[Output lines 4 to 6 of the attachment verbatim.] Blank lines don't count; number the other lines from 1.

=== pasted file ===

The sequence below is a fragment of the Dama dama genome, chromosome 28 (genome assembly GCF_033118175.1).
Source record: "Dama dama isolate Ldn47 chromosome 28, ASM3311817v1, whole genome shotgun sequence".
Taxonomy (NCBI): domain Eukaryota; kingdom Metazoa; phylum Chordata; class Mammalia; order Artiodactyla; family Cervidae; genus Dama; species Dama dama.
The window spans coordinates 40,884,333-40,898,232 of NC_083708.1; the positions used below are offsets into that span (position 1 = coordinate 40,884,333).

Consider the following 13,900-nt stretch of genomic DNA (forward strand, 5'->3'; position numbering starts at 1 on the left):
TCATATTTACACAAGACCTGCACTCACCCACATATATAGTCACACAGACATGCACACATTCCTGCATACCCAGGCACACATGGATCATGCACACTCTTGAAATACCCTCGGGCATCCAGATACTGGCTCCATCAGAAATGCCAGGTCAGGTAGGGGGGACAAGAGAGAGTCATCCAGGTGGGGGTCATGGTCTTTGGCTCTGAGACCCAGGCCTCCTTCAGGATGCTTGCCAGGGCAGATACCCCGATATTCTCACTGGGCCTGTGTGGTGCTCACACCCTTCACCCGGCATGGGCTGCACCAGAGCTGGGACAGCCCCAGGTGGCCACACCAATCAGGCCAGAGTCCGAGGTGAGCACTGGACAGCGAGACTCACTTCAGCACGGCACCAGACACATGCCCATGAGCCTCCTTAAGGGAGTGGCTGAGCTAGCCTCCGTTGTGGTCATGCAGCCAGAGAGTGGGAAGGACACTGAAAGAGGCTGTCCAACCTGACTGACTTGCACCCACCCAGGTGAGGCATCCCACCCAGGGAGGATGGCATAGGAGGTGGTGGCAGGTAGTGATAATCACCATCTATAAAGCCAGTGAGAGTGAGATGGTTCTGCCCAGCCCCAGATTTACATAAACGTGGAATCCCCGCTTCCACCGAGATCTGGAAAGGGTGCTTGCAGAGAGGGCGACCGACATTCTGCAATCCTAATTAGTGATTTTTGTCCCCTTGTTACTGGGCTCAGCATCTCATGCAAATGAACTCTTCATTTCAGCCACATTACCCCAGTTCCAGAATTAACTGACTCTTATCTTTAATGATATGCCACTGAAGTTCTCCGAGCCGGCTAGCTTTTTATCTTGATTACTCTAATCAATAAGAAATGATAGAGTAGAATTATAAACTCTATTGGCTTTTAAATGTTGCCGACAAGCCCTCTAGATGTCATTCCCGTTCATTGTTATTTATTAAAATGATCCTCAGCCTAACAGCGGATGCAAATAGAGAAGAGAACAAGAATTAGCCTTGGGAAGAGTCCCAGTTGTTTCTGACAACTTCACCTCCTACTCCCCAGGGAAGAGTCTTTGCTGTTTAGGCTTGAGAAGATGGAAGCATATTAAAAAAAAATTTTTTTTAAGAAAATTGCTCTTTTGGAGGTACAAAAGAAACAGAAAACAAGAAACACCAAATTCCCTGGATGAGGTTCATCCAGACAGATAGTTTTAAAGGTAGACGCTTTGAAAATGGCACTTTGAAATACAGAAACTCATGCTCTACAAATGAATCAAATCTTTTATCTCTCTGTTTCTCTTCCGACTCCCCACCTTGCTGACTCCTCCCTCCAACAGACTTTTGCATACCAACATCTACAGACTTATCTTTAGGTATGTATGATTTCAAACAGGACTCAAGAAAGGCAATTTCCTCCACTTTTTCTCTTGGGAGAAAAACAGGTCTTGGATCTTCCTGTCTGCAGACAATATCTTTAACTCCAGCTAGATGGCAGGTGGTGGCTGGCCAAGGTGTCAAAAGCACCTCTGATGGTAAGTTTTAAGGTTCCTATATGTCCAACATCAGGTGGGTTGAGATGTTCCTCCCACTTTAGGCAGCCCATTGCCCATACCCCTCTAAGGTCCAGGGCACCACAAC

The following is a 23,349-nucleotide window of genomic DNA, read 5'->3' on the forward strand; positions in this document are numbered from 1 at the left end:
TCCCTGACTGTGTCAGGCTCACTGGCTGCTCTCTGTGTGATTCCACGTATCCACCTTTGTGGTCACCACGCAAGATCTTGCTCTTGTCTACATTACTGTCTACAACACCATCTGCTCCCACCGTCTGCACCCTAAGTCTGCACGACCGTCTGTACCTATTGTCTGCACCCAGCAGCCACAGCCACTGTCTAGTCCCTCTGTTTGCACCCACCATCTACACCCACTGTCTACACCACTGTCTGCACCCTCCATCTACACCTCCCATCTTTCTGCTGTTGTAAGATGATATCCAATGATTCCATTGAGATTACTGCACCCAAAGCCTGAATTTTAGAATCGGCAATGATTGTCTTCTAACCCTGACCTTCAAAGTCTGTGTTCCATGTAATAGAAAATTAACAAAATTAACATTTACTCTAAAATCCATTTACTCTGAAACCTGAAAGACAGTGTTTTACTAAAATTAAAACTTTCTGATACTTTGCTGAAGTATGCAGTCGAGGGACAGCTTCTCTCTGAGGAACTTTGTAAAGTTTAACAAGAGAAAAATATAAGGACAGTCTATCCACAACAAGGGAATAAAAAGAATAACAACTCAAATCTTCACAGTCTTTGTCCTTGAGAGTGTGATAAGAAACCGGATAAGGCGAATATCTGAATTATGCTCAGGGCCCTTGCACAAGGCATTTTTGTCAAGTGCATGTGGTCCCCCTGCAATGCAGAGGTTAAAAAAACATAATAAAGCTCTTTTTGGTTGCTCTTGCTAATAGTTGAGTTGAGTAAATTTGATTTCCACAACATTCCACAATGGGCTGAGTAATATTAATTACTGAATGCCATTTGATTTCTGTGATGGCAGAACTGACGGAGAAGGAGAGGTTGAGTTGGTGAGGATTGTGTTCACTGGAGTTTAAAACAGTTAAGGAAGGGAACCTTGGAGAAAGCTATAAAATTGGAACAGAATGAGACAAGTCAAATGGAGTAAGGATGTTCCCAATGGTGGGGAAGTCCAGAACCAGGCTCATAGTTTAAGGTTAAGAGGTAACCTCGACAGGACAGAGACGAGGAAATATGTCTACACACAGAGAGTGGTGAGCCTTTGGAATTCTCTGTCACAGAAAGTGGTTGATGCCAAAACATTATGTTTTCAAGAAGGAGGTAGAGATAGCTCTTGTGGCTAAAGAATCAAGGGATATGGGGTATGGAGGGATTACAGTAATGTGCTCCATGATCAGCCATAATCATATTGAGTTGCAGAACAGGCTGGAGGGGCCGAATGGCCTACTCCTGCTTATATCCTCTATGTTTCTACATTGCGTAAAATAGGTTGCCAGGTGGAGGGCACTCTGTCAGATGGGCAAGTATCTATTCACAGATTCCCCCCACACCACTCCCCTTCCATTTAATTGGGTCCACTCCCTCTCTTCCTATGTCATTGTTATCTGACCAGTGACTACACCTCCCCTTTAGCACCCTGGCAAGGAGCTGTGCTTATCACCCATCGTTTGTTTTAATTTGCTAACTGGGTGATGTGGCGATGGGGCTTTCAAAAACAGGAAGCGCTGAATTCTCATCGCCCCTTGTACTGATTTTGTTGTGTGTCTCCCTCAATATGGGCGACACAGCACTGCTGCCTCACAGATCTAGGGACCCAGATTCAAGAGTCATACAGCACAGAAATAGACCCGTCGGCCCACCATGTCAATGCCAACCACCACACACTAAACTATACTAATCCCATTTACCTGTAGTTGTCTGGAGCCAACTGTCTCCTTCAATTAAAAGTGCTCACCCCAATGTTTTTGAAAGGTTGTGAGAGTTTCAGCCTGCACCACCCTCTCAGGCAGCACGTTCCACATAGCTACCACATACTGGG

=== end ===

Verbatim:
The window spans coordinates 40,884,333-40,898,232 of NC_083708.1; the positions used below are offsets into that span (position 1 = coordinate 40,884,333).

Consider the following 13,900-nt stretch of genomic DNA (forward strand, 5'->3'; position numbering starts at 1 on the left):
TCATATTTACACAAGACCTGCACTCACCCACATATATAGTCACACAGACATGCACACATTCCTGCATACCCAGGCACACATGGATCATGCACACTCTTGAAATACCCTCGGGCATCCAGATACTGGCTCCATCAGAAATGCCAGGTCAGGTAGGGGGGACAAGAGAGAGTCATCCAGGTGGGGGTCATGGTCTTTGGCTCTGAGACCCAGGCCTCCTTCAGGATGCTTGCCAGGGCAGATACCCCGATATTCTCACTGGGCCTGTGTGGTGCTCACACCCTTCACCCGGCATGGGCTGCACCAGAGCTGGGACAGCCCCAGGTGGCCACACCAATCAGGCCAGAGTCCGAGGTGAGCACTGGACAGCGAGACTCACTTCAGCACGGCACCAGACACATGCCCATGAGCCTCCTTAAGGGAGTGGCTGAGCTAGCCTCCGTTGTGGTCATGCAGCCAGAGAGTGGGAAGGACACTGAAAGAGGCTGTCCAACCTGACTGACTTGCACCCACCCAGGTGAGGCATCCCACCCAGGGAGGATGGCATAGGAGGTGGTGGCAGGTAGTGATAATCACCATCTATAAAGCCAGTGAGAGTGAGATGGTTCTGCCCAGCCCCAGATTTACATAAACGTGGAATCCCCGCTTCCACCGAGATCTGGAAAGGGTGCTTGCAGAGAGGGCGACCGACATTCTGCAATCCTAATTAGTGATTTTTGTCCCCTTGTTACTGGGCTCAGCATCTCATGCAAATGAACTCTTCATTTCAGCCACATTACCCCAGTTCCAGAATTAACTGACTCTTATCTTTAATGATATGCCACTGAAGTTCTCCGAGCCGGCTAGCTTTTTATCTTGATTACTCTAATCAATAAGAAATGATAGAGTAGAATTATAAACTCTATTGGCTTTTAAATGTTGCCGACAAGCCCTCTAGATGTCATTCCCGTTCATTGTTATTTATTAAAATGATCCTCAGCCTAACAGCGGATGCAAATAGAGAAGAGAACAAGAATTAGCCTTGGGAAGAGTCCCAGTTGTTTCTGACAACTTCACCTCCTACTCCCCAGGGAAGAGTCTTTGCTGTTTAGGCTTGAGAAGATGGAAGCATATTAAAAAAAAATTTTTTTTAAGAAAATTGCTCTTTTGGAGGTACAAAAGAAACAGAAAACAAGAAACACCAAATTCCCTGGATGAGGTTCATCCAGACAGATAGTTTTAAAGGTAGACGCTTTGAAAATGGCACTTTGAAATACAGAAACTCATGCTCTACAAATGAATCAAATCTTTTATCTCTCTGTTTCTCTTCCGACTCCCCACCTTGCTGACTCCTCCCTCCAACAGACTTTTGCATACCAACATCTACAGACTTATCTTTAGGTATGTATGATTTCAAACAGGACTCAAGAAAGGCAATTTCCTCCACTTTTTCTCTTGGGAGAAAAACAGGTCTTGGATCTTCCTGTCTGCAGACAATATCTTTAACTCCAGCTAGATGGCAGGTGGTGGCTGGCCAAGGTGTCAAAAGCACCTCTGATGGTAAGTTTTAAGGTTCCTATATGTCCAACATCAGGTGGGTTGAGATGTTCCTCCCACTTTAGGCAGCCCATTGCCCATACCCCTCTAAGGTCCAGGGCACCACAAC